Under the leadership and vision of President U. Thein Sein, his partners in government, and an energized Parliament that notably includes Daw Aung San Suu Kyi, the reform agenda moves forward.

This month, Robert Clay joined me on a visit to Burma – the first of its sort for global health. We were generously hosted by ThuVan Dinh, our new health advisor in Rangoon, and Dr. Aye Aye Thwin, the health office chief from the regional mission in Thailand, with great support from USAID Mission Director Chris Milligan and U.S. Ambassador to Burma Derek Mitchell.

Health statistics are mostly unreliable – the result of poor health information systems and no census since the late 1980s. Add regions in conflict, and a central bureaucracy and peripheral culture that demanded positive reports, challenges seem aplenty. But at least in Rangoon and nearby townships, things look better than in many low-income countries and are ripe for smart development. Hope springs anew for a transformative era of peace, prosperity and development for a country that’s just emerging from isolation from the international community.

We met the Minister of Health and officials in other ministries in Naypyitaw, the brand new capital city as well as with several other governmental institutions in Rangoon and nearby townships, and partners (implementing NGOs, U.N. agencies, bilateral donors, private sector organizations, etc.) Our calling card was the integrated and joint priority of reducing child mortality by 30 percent in five years. And while maternal and child health, HIV/AIDS, TB and malaria are obvious targets for investment, there was a strong emphasis on the importance of strengthening health systems and stemming the growing problem of chronic diseases and injuries: of the approximately 500,000 annual deaths, 40 percent are due to chronic conditions and 30 percent to injuries according to estimates.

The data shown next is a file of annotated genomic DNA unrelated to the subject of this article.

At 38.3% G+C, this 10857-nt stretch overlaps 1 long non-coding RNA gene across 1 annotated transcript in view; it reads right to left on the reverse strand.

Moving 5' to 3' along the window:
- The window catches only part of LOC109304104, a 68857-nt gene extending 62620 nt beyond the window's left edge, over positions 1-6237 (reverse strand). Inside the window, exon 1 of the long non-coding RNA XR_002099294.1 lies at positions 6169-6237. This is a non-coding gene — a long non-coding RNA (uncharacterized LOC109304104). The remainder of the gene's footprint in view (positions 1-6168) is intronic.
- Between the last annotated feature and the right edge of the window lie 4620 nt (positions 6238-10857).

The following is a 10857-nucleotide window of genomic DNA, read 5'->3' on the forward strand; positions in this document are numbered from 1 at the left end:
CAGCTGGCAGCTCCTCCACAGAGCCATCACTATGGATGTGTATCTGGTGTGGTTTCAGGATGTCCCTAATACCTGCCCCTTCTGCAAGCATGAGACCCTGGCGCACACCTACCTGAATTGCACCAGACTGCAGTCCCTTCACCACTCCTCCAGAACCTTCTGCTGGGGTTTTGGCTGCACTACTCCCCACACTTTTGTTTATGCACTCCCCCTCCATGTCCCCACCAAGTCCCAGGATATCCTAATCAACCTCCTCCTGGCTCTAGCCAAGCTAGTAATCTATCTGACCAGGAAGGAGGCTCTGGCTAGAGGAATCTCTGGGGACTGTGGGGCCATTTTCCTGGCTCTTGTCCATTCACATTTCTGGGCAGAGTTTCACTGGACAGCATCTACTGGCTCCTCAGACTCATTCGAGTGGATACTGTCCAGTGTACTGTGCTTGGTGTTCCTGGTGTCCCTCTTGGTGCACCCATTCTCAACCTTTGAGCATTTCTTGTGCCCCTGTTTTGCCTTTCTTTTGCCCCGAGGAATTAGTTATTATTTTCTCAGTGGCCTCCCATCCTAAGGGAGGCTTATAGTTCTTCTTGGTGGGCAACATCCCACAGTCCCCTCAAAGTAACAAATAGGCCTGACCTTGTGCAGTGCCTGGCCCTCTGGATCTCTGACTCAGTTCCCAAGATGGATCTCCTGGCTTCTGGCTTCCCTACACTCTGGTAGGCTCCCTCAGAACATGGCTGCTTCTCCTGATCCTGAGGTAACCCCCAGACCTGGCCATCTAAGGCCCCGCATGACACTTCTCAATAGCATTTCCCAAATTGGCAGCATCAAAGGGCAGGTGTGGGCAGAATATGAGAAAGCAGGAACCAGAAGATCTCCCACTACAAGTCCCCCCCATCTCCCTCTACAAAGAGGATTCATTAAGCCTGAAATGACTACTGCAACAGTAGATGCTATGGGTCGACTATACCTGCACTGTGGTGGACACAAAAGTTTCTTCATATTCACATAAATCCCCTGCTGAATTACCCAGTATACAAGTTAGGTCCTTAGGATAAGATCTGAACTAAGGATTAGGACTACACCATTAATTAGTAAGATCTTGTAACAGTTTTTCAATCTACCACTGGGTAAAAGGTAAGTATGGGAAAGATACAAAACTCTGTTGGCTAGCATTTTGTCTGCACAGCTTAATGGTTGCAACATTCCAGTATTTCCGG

Pablos-Mendez talks with health workers in Burma. Photo credit: Leek Deng.

New commitments in health hold promise for the Burmese people. Soon, health officials plan to roll out the pentavalent vaccine – a combination of five vaccines in one: diphtheria, tetanus, whooping cough, hepatitis B and Haemophilus influenza type b (the bacteria that causes meningitis, pneumonia and otitis) for children in the country under the age of 1. Leadership has pledged to hire as many midwives as needed, and efforts are underway with Parliament to raise a meager health budget.